Survival Skills

Advanced Survival Shelter

If you have a group of people and a fair bit of time, you can move up from debris shelters to a more advanced, permanent shelter.  We spent about 8 hours constructing a 10 x 8 shelter that would easily sleep 6.  We used double, stacked debris walls and a ridge of about 6 feet.  We were very fortunate to have a lot of available resources both from a previous shelter and some trees that were recently felled.  Even though there was a huge supply of goldenrod stalks for thatching, we were really surprised at how much was needed.  We only got it half thatched, and had to resort to a tarp.

The boys ended up sleeping in ot in about 0 degree weather.  Without a little more work on the roof, it didn’t do much for keeping in heat.  We have to tweak the design a little.

Click on picture for larger version.

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Tracker Scout Skills – Camouflage

Of all the wilderness skills, the Apache Scout skills of camouflage and stealth are the most inclusive of all, integrating all other physical and awareness skills together to one purpose.  This past weekend we made a beginning in these skills.  It tends to get messy, but is always a lot of fun.

IMG_1537wwIMG_1552wwIMG_1539wwShiny hair is a no-no.

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Catching up on pictures: Sept. 2014 to May 2015

So, as I said below, I haven’t kept up with the pictures from the earlier camps from the new Phoenix 4.0 group.  They’ve been busy and very successful over the past year.  Before embarking on our big Smoky Mountains trip in two weeks, I though I’d do a little catching up.  Many of these have appeared on Facebook, but I think it is worthwhile to put them here.

Early spring had the group’s first trip to the Crown Land site, complete with 100% successful solos.

IMG_0803wwIMG_0806wwIMG_0828wwPart of Sunday’s program was to build a cooking tripod for the fire, including a workspace.

In sharp contrast to that, during the winter the boys built snow shelters, again with everyone completing and sleeping in them.

IMG_0698wwIMG_0704wwIMG_0711wwIMG_0751wwThere is a video as well, but I have to trim it and post it on our YouTube channel as WP doesn’t support direct uploading of videos.

Our Primitive Weapons camp is always a favorite.  We made survival bows with arrows (limited success for a first attempt) and also atl-atls.  We also spent some time with real bows doing some archery with some interesting targets.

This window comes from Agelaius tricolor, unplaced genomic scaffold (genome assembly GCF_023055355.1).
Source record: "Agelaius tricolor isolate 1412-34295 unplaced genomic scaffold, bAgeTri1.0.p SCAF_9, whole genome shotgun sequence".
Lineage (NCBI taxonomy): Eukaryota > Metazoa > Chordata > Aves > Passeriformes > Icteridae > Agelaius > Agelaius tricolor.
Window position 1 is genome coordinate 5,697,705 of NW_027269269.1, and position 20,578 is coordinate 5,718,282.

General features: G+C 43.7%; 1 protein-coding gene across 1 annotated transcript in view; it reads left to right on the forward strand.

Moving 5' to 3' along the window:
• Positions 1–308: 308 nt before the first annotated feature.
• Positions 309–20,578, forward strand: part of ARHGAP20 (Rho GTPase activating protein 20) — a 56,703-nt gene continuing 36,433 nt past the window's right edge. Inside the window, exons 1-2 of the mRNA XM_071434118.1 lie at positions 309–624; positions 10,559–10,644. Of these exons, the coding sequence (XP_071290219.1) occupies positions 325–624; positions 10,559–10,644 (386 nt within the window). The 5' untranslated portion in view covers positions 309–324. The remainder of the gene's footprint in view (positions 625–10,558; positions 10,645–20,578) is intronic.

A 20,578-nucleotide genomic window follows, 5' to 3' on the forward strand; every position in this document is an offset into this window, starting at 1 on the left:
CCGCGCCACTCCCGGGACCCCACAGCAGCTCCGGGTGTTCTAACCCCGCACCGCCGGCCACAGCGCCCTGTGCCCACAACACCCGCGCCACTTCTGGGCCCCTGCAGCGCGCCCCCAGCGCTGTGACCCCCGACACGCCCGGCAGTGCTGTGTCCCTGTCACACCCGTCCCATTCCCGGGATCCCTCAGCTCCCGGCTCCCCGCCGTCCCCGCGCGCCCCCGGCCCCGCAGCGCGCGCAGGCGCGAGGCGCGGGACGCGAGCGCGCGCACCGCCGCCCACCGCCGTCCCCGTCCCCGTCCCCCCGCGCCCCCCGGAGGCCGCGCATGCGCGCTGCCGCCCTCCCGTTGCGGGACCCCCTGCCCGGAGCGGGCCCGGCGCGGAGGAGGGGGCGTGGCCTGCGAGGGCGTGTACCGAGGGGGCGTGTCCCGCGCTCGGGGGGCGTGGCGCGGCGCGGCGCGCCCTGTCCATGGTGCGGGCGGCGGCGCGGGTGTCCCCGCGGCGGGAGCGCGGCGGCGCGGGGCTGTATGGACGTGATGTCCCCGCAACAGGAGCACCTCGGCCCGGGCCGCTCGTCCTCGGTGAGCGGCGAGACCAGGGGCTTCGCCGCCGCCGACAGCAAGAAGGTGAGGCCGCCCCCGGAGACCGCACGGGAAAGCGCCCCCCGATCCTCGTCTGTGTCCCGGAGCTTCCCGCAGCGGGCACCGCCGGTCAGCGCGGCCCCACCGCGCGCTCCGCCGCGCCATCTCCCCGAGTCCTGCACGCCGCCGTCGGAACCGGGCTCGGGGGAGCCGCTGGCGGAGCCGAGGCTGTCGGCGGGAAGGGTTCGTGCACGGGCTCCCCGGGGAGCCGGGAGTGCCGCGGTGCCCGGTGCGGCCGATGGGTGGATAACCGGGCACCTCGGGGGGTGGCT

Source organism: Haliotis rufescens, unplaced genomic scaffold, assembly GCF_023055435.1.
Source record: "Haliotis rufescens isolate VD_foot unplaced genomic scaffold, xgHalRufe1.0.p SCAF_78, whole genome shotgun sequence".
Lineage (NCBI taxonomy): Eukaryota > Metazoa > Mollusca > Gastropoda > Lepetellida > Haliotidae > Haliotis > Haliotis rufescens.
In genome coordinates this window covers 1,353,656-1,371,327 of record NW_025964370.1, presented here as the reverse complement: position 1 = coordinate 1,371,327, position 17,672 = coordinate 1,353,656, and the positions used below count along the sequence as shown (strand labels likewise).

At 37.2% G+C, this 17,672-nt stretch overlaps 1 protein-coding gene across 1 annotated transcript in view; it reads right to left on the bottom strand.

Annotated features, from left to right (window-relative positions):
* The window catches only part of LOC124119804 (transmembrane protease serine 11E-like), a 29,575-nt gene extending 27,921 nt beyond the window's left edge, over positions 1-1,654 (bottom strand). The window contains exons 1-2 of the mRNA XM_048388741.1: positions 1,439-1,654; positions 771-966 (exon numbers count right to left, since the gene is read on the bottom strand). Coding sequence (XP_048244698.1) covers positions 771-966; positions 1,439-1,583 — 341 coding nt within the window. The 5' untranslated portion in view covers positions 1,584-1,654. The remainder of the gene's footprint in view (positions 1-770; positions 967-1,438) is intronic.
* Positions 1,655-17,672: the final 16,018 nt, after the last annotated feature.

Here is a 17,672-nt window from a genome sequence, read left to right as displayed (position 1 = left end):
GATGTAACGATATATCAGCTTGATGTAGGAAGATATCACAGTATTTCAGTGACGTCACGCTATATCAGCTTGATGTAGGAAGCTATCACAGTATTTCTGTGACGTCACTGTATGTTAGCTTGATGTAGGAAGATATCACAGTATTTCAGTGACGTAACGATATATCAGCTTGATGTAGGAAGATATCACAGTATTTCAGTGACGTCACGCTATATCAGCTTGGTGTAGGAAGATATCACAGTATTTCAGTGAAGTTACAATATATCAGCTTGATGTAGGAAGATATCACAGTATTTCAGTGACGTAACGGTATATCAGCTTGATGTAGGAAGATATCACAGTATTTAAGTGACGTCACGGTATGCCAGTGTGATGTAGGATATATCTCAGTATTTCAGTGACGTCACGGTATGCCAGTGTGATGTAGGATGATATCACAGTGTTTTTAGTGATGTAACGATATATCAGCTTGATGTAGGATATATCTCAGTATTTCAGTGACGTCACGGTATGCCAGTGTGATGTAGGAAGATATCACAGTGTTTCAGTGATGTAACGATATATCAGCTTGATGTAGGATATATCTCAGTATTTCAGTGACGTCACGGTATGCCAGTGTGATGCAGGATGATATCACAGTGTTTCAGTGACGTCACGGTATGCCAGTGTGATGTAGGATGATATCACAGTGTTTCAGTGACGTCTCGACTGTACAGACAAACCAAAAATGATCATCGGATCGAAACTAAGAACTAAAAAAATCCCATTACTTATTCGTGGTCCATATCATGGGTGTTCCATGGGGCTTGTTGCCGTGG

IMG_0781wwIMG_0778wwIMG_0798wwOne of our first camps was the traditional Warsaw Debris Shelter camp.  Once again, batting 1000, all of the boys constructed and spent the night in their shelters, -many learning the importance of having something between them and the ground.

IMG_0527wwIMG_0559wwWe also did some bowl burning in the evening.

Those are the highlights.  I’ll try to update the videos and link to them here.

I’m sure we will have many more pictures to put up during our journeys over the next month.  Follow our exploits here.


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Winter Survival Shelter

The Snow Coffin is a winter survival shelter which is superior to the traditional Quinzee.  I have written an article about its advantages and about the construction HERE.

Last weekend the Phoenix group had the perfect conditions for building these shelters.  The stages were captured on video and are shared here.

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WalMart Camping

Over the past two extended road trips in the U.S., I’ve done a fair bit of camping in WalMart parking lots.  I’m almost reluctant to post this, as I’m sure it is one of those situations where increased popularity of this practice may cause WalMart to change their policy.  As it stands now, WalMarts allow and even encourage people to park trailers, cars or trucks in the parking lots of their 24 hour Superstores for overnighting.  Here are some do’s and don’ts for this economical way of traveling.  On a road trip, crashing at a WalMart can save you $50 to $100 a night in campground or motel fees.